Clay Proves Costly At Arts and Crafts Sale
By W.A. Demers, Photos Coutesy Rago Arts Auction Center
March 20, 2007
The sale's cover lot was also the top lot - the Rhead Santa Barbara vase etched with a stylized landscape, 11¼ by 6 inches, soared to $516,000, more than ten times its high presale estimate. It was purchased by Two Red Roses Foundation, Tarpon Springs, Fla.
"You broke it, you bought it." That shopworn phrase got turned around when the hammer fell and shattered a record at the Rago Arts and Auction Center Saturday, March 10. A rare vase by Frederick H. Rhead, the English "father of Fiesta ware," sold for $516,000. Made in Santa Barbara, Calif., around 1915 and decorated with a stylized landscape, the 11-inch vase sold to the Two Red Roses Foundation, Tarpon Springs, Fla., a nonprofit educational institution dedicated to the acquisition, restoration and public exhibition of important examples of furniture, pottery and tiles, lighting, textiles and fine arts from the American Arts and Crafts movement.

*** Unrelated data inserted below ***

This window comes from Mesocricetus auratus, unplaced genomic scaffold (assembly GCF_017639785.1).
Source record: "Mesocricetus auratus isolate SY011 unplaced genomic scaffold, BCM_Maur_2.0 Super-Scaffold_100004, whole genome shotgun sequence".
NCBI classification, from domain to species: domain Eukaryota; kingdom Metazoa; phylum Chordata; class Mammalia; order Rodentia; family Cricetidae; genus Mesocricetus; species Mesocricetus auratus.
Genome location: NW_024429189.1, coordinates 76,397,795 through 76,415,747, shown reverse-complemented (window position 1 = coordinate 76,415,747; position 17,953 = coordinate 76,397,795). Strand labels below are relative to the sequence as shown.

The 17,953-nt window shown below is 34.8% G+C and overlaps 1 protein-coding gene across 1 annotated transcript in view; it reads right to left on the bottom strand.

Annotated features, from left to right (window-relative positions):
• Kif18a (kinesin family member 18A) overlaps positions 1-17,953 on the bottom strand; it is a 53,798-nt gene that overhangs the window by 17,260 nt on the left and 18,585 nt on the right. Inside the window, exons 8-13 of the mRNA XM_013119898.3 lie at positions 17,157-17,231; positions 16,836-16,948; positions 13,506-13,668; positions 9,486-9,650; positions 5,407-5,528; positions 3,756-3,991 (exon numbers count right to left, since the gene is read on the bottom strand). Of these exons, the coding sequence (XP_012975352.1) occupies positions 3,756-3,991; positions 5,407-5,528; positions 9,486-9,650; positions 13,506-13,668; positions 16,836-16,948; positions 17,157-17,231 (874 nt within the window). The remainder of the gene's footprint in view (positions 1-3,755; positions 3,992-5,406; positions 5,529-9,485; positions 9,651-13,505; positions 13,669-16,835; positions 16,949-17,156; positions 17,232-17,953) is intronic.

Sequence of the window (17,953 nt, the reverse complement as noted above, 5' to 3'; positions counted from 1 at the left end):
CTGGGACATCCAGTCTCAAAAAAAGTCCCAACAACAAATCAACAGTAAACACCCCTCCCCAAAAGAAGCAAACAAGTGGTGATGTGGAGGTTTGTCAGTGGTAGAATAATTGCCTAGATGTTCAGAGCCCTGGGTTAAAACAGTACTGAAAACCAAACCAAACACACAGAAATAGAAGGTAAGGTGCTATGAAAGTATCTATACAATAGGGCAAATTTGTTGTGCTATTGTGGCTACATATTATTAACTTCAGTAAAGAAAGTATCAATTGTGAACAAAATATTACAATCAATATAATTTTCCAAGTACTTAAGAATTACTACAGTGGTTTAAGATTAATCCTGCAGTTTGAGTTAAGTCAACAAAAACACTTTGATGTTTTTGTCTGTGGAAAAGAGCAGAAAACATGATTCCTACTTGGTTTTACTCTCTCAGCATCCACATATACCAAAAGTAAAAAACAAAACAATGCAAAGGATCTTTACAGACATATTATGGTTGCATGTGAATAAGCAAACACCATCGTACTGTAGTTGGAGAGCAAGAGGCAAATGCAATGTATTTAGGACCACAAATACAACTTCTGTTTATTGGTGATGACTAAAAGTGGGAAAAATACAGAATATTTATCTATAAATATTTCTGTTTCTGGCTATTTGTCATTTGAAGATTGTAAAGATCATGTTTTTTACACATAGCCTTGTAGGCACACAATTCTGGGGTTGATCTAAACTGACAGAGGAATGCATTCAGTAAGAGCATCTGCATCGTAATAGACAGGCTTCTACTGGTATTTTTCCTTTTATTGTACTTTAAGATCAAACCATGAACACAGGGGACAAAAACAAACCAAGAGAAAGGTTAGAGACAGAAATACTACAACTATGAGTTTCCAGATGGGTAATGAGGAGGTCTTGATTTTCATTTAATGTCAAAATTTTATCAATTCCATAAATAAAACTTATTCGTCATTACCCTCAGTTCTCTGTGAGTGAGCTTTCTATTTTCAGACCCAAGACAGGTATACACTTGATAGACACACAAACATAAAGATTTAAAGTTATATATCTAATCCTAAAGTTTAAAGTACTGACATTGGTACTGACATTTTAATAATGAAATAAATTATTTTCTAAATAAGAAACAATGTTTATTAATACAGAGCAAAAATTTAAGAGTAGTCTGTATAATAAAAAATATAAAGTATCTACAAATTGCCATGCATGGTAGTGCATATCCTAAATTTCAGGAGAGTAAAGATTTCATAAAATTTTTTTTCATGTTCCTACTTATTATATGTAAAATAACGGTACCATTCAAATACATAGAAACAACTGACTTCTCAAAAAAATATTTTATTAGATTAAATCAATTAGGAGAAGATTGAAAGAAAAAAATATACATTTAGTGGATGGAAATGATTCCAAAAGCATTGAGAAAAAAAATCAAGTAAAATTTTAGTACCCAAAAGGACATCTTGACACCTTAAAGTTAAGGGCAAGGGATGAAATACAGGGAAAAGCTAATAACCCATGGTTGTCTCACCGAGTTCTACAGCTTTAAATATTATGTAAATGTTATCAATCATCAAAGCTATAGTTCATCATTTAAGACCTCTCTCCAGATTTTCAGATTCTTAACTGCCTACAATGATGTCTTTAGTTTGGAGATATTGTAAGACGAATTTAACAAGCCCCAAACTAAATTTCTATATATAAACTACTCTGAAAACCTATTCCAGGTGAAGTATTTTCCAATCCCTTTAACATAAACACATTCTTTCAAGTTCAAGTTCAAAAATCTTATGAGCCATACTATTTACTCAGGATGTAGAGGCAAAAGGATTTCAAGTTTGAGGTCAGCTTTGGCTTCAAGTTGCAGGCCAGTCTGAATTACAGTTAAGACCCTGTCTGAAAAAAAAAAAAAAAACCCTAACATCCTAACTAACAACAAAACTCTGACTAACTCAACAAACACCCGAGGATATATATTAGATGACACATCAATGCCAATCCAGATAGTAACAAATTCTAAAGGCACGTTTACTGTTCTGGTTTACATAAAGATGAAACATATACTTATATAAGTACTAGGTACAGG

The foundation's founder and president, Florida businessman Rudy Ciccarello, was in the gallery and ultimately prevailed after dueling with a phone bidder over the vase, according to David Rago. The auctioneer said he was sure the Rhead vase will be shown in an upcoming museum exhibition at some point.
"Frederick Rhead was an incredibly talented artist," said Rago, who has previously described the ceramicist in Antiques Roadshow segments as "the Forrest Gump of American art pottery." Rago said, "Rhead's work is all over the place and he was involved in a lot of pottery. He learned his craft in England, then came to the United States and fused our decorative trends with his European tastes, creating a style that was very individual and yet universally beautiful."